Soft red hair complimented the sunlight shimmering across her subtle frame with a fragrance like sweet roses. And I remember the time we were kicked out of as cinema, ran away laughing on a hot summers night and ate cold ice-cream on the lonely midnight shore.
The oceans rolled back and forth. Waves broke and reformed.
We made love under the moonlight.
She would make me coffee in the mornings and complain, jokingly, about how I had no sugar or milk in it. I laughed at her and would chide her for the amount of tea she drank.
And the tequila the night before.
The bitter black coffee in my cup would stare up at me. Lapping back and forth as I sipped it, bringing my consciousness out of the soft morning shine and into the waking world.
And we would make love, penetrated by the shy morning sunlight that pierced the gaps in our curtains. Our forms being one, breaking and reforming.
A black crow looked down on me that night. The moonlight did not glimmer in silver, but whispered of darkness.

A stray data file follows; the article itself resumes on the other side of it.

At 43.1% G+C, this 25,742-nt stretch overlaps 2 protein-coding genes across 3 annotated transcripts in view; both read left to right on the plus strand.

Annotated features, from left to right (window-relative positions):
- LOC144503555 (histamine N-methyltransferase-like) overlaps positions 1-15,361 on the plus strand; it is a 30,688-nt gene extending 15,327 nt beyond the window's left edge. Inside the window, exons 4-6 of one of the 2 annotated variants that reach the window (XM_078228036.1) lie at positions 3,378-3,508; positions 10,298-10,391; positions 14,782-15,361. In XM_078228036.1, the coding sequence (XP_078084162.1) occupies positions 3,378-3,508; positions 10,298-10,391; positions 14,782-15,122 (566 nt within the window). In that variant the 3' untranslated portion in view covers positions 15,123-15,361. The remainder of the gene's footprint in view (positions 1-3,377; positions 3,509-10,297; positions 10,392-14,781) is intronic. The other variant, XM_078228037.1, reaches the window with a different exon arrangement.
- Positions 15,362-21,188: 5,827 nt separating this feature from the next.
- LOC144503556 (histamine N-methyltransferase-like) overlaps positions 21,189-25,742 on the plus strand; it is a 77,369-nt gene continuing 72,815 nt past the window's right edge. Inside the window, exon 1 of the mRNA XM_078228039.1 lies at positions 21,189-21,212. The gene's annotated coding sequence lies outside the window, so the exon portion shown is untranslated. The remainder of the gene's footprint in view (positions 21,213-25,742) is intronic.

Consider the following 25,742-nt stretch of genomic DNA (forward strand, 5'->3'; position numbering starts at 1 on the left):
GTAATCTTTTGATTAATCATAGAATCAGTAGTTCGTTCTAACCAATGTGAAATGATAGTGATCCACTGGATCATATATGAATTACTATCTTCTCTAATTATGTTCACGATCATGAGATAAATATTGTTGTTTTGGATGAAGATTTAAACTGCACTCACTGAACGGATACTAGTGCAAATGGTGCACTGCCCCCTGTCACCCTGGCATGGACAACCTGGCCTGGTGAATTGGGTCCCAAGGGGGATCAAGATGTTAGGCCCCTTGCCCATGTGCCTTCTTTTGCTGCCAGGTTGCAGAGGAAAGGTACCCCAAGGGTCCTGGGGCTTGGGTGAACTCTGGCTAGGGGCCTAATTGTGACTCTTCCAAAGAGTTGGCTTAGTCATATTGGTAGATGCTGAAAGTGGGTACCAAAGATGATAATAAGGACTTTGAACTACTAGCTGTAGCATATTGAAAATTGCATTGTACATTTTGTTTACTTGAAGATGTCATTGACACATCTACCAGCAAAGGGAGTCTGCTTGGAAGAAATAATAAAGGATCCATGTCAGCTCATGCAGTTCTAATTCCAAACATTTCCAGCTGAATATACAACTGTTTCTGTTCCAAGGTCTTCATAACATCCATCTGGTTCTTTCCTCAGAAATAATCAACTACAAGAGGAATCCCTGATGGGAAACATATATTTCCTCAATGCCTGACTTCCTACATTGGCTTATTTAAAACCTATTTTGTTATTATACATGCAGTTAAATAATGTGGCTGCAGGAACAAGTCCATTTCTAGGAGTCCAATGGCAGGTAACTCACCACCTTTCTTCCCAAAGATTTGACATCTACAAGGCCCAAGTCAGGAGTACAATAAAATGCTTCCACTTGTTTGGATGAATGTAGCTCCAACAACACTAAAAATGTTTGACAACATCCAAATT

I remember meeting her parents. The distance and awkwardness as I saw older, critical people sitting across from us. Questions and shouting broke and did not reform, so she cried and we left.
The car drove and drove. The streetlamps became stars shooting past us as the road was the fate of those upon it. And we were the road.
We stopped on a cliff overlooking the ocean. We stopped and, in silence, looked at the stars dancing on the waves of the midnight ocean.
They were rolling back and forth, breaking and reforming.
And we made a tearful love in that car. Her salty tears mingling with my mouth, as I held her quivering form against the cold leather seat and the moonlight played across her pale breasts.
The sun rose, as those days all did. It rolled back and forth, breaking on the shores of memory and reforming against the silhouette of daily life.
And then the silhouette became a shadow.
The shadow became a darkness.
I miss her.
I wish I had never killed her.